In the real-world, you will never have perfect code. The rule of thumb is that the older the code, the more vulnerabilities, so we must be able to protect applications against all vulnerabilities. Virsec Security Platform® (VSP) provides application-aware workload protection at runtime without requiring prior knowledge. VSP protects the full stack, which includes the host, memory, and web level. VSP not only provides visibility at runtime, but strict application controls to ensure the integrity of the code itself.
In contrast, conventional security tools focus outside of the execution process and on the perimeter of the application, therefore creating a more limited scope of protection. They may identify anomalies during the pre/post-execution process, but they do not have the context, awareness, or visibility at runtime.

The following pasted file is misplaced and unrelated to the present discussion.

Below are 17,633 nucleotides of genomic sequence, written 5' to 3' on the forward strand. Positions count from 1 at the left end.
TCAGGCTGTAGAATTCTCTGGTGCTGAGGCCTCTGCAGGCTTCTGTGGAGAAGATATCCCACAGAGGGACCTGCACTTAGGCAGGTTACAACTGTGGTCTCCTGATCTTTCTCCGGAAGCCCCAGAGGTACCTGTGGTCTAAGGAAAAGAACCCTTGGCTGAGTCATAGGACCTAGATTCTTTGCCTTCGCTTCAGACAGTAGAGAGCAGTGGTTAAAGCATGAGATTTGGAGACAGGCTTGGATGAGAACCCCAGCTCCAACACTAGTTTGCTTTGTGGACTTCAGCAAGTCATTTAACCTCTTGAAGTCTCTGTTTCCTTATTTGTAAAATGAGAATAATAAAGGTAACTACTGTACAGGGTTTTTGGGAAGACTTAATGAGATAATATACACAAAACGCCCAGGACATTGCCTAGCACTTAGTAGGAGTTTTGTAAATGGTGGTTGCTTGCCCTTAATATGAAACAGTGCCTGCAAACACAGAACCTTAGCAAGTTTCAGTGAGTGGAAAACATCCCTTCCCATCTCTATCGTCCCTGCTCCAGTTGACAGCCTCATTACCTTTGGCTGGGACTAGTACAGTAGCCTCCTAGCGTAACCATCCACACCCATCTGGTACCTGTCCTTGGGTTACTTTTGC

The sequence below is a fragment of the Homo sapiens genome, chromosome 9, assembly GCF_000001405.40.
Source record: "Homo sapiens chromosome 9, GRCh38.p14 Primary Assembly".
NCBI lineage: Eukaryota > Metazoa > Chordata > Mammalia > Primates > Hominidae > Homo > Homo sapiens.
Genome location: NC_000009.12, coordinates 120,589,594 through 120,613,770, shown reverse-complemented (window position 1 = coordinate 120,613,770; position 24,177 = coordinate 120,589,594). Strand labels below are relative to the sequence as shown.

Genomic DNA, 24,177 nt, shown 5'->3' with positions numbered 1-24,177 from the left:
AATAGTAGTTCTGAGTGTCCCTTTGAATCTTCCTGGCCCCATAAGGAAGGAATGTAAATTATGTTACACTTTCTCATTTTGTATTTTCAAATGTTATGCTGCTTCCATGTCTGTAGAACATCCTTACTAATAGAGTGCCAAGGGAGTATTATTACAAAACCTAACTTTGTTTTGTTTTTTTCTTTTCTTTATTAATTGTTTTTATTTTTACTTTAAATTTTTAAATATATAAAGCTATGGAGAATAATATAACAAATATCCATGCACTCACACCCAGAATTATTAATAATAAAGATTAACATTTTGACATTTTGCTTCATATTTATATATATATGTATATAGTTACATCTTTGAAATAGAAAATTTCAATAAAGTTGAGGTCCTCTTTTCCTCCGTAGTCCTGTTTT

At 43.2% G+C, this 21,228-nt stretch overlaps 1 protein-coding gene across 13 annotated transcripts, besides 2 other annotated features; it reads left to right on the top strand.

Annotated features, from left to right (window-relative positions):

VSP Application-Aware Workload Protection
Protection for any hosted application – without source code
Runtime protection – without prior threat knowledge
Prevent vulnerabilities from being exploited
Deterministic – not probabilistic – security
Virsec’s AppMap® Technology
Virsec’s patented AppMap® technology is uniquely suited to protect legacy applications because it provides automated, continuous, and comprehensive awareness of the entire application package and its expected execution. This includes the applications’ dependencies, understanding the scripts used to control the application behavior and drive unique actions, providing visibility into the assigned memory layout, including the directory file structure, accessibility assignments, file paths, and so on.
Preventing Advanced Attacks on Legacy Applications